It’s by mistake, it’s not deliberate that they did that, I believe that,” he said.
“When there is a conflict, flights shut down, that’s it. Don’t rely on the system because there can always be mistakes.”
Sonika Kainth, a friend of University of Toronto student Mohammad Asadi Lari, who died in the crash along with his sister, said she was trying to focus on Lari’s life rather than the cause of the tragedy.
“It’s definitely very sad, and all of us as Canadians and world citizens are looking for answers regarding what happened,” she said in a phone call. “For me at least, I’m focusing my next few days on celebrating Moh’s life and the impact he’s had on me.”
Kevin Manesh, a member of the Iranian community of Ottawa and a friend of crash victim Alireza Pey, stressed the need to know more information about the cause of the incident.
“Right now there is no proof of anything, and my suggestion is to leave the job for specialists or investigators,” Manesh told Global News on Thursday after Trudeau’s press conference. “For us to judge (what occurred) without any background, is not right.”
Manesh said within his community and social networks there is a sense of shock, devastation and chaos, as each person tries to make sense of the tragedy and emerging events in Iran.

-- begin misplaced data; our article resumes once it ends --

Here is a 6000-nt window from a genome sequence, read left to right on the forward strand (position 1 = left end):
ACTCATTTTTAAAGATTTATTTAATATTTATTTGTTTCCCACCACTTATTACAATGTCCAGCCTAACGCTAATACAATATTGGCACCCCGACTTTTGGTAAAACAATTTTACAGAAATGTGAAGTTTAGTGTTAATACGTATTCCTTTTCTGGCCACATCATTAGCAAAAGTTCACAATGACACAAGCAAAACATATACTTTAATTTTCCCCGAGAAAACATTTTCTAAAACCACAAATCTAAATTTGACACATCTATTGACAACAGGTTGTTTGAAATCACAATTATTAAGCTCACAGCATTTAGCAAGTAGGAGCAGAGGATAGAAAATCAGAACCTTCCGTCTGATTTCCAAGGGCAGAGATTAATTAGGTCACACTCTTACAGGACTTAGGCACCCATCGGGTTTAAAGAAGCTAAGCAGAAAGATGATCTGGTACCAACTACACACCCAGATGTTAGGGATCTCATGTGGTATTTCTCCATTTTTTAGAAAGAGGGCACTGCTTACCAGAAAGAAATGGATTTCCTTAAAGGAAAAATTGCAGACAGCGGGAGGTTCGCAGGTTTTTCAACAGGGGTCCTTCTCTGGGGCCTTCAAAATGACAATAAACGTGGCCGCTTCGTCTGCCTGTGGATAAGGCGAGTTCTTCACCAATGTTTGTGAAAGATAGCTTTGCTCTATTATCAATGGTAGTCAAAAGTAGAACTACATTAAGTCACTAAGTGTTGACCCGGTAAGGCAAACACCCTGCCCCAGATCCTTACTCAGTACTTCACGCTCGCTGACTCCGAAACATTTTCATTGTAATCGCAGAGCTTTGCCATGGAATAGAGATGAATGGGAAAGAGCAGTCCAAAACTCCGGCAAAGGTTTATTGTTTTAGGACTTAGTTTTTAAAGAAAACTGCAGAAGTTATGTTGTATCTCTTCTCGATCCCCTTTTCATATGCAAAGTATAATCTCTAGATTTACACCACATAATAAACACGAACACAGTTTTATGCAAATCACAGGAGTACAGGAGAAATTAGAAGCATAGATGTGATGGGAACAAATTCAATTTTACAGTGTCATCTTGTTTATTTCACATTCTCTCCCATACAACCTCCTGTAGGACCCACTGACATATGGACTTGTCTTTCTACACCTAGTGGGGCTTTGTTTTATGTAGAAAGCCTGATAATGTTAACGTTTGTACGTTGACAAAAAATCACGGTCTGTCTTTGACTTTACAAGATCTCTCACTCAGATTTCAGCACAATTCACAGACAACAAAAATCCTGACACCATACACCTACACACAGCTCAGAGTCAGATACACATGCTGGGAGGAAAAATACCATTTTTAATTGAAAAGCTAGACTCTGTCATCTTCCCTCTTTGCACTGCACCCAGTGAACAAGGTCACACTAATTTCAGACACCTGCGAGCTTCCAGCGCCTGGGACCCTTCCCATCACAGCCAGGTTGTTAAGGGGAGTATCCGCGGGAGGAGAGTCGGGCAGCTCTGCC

“I’m just speaking for myself,” Manesh said. “But even on social media, in the community, everyone has their own opinion.”
Razgar Rahimi, Farideh Gholami and their three-year-old son Jiwan Rahimi died in the crash, Centennial College’s president announced Wednesday.
Rahimi came to Canada as a PhD student after a long wait for his student visa in 2014, according to his former graduate supervisor Shahram ShahbazPanahi, a professor in the department of electrical, computer and software engineering at Ontario Tech University, where Rahimi was a sessional instructor.
He remembers his former student as a shy but “good, dedicated, honest and ethical person” with “a brilliant mind.”
In Canada, Rahimi and his family became close with ShahbazPanahi’s family, in particular, the professor’s brother, Shaho, whose daughter was Jiwan’s playmate.
“My brother now has a three-year-old girl, and the girl is crying for her friend, which was their son killed in this crash,” ShahbazPanahi said.